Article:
The turn gave him an open ender and he said would have called my Turn shove.

    So, my point is to pay attention to the high level discussions around the table and act on them if a similar situation arises.


    1. Golf Pro,

      Think you thought through the hand pretty well in terms of the bet sizing tells. In so far as the hand, I think shoving the turn would be a disaster. If he has bluffs/semi-bluffs in his range we want to keep those hands in. You have a flush draw to fall back on so you really shouldn't be worried about a ton of hands and have easy folds for the rivers that make sense; obv a 6, T or a J puts a 4 liner to a straight.

      Shoving in that spot serves very little purpose in my opinion.

      PM-Vanessa is the nuts. I really like her thought processes. I wish she would be a little less biting at the table because it is very off putting. I think she could be an interesting face to poker. Young, female, aggressive, super smart, etc. I actually played with her deep in the $1,500 PLO event that she won in '08. She had heaps of chips and was running well. She literally steamrolled the table. Was impressive to watch.

    2. I know. I'm a big Selbst fan. It's funny - I was debating whether to put "Bumping Fuzzies" as a tag line for this post... but I wasn't sure whether people would be insulted or find it funny.

      She's a good live player but I think she's an even better online player - amazingly. She's super smart as well.

      Golf Pro - like my hand w/ 99 vs. J high board in a prior post (except this was a bit more money), you have to go with your reads and instincts. Good job for having the thought process, but take the action to back it up and reinforce your reads. On the reverse, I'm usually getting looked up because no one ever believes my lines in this kind of situation (I've made this guy's play a few times and more or less stopped doing it at Ctown because most players there would rather burn money than be bluffed off a pair hand; makes it much easier to get value from your good hands, but also says to bluff less frequently).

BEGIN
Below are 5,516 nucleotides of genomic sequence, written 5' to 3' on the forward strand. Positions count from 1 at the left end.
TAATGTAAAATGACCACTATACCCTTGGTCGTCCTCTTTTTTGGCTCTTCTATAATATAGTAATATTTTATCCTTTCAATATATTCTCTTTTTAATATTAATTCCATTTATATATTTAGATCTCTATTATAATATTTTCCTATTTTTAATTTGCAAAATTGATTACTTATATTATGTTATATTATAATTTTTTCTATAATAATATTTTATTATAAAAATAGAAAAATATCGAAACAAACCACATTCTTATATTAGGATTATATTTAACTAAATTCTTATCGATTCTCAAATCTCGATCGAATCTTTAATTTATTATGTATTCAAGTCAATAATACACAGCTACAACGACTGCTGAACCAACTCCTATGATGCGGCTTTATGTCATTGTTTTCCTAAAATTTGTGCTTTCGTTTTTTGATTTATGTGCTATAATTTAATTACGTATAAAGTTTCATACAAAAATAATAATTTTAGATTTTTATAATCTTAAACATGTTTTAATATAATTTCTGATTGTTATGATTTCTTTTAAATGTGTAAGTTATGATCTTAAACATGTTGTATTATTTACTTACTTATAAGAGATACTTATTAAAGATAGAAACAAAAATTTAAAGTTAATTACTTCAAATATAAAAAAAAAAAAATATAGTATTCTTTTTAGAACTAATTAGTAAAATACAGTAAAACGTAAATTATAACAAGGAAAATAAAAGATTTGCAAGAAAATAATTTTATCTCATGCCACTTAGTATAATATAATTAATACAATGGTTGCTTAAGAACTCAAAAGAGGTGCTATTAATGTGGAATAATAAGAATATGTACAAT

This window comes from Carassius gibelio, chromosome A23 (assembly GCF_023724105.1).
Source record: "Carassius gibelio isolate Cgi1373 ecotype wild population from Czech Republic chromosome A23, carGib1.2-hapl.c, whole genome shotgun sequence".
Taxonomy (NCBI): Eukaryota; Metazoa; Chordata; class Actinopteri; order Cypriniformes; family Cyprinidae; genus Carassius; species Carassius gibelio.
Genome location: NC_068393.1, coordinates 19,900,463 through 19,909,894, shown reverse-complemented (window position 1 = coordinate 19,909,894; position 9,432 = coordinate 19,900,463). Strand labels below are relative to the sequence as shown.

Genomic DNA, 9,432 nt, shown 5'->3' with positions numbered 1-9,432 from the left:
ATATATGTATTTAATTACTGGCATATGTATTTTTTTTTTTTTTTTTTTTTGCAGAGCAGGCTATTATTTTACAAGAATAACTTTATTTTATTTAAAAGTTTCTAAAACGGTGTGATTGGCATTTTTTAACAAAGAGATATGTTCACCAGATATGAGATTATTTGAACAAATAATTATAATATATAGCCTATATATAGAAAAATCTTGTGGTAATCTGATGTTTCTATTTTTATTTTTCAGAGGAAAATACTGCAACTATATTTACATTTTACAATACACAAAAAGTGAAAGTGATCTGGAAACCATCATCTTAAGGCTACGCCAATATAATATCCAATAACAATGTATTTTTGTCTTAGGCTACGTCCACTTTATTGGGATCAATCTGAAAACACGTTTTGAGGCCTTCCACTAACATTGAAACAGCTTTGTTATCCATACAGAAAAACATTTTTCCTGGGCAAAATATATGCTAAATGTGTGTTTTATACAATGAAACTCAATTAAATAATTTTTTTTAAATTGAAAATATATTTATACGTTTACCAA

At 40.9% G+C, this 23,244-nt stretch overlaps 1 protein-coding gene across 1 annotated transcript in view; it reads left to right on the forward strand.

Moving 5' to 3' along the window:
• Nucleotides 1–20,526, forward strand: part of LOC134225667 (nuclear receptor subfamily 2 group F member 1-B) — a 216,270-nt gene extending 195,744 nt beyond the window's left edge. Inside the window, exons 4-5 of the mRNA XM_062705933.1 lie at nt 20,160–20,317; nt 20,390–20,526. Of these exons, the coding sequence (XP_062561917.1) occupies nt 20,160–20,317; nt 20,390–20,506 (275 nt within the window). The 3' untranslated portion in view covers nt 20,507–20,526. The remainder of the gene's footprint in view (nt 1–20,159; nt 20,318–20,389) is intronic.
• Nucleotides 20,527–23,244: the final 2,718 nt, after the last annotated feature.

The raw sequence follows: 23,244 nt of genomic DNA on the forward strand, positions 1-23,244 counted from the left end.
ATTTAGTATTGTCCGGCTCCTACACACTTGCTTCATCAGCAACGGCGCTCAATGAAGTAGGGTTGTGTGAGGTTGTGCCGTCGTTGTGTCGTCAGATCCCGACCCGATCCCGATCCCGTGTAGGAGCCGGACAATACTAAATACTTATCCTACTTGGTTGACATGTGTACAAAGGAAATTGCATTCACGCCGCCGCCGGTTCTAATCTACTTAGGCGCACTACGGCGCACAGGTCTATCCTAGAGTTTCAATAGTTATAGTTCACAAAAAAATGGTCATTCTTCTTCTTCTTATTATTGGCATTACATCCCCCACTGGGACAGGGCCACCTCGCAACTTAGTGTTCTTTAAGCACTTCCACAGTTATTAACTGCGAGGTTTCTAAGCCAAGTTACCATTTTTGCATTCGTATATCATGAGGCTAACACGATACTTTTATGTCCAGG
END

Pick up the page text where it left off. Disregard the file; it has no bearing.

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  2. Thanks Brian and PM for the responses. I know I have invested $135/$315 in that pot. I had the right reads, but, I couldn't pull the trigger with the bottom pair on that board. Oh well! next time.

    After a few minutes comes a friend of Seat 2. Seat 2 moves to 3 and his friend occupies the Seat 2. He is the epitome of the bluffing game. Now we have three people to exploit and I am seated nicely in Seat 5. Seat 8 is a guy who bought in for $150 and started berating Seat 2 (the new guy). He says I know you bluff a lot and you three guys (1,2 and 3) like to talk stratergy at the table. You guys think you are good players, but, you are not.

    --- "OK! if you know so much then STFU and keep stacking their chips you DOLT!"

    I am not sure where he was going with this discussion. I sat there for two hours not uttering a single word, but, I wanted to punch this guy as he started berating +EV's at the table.

    I should probably ask Vanessa to talk some sense into this guy to shutup Or a more easier solution, ask the floor for a table change for this guy.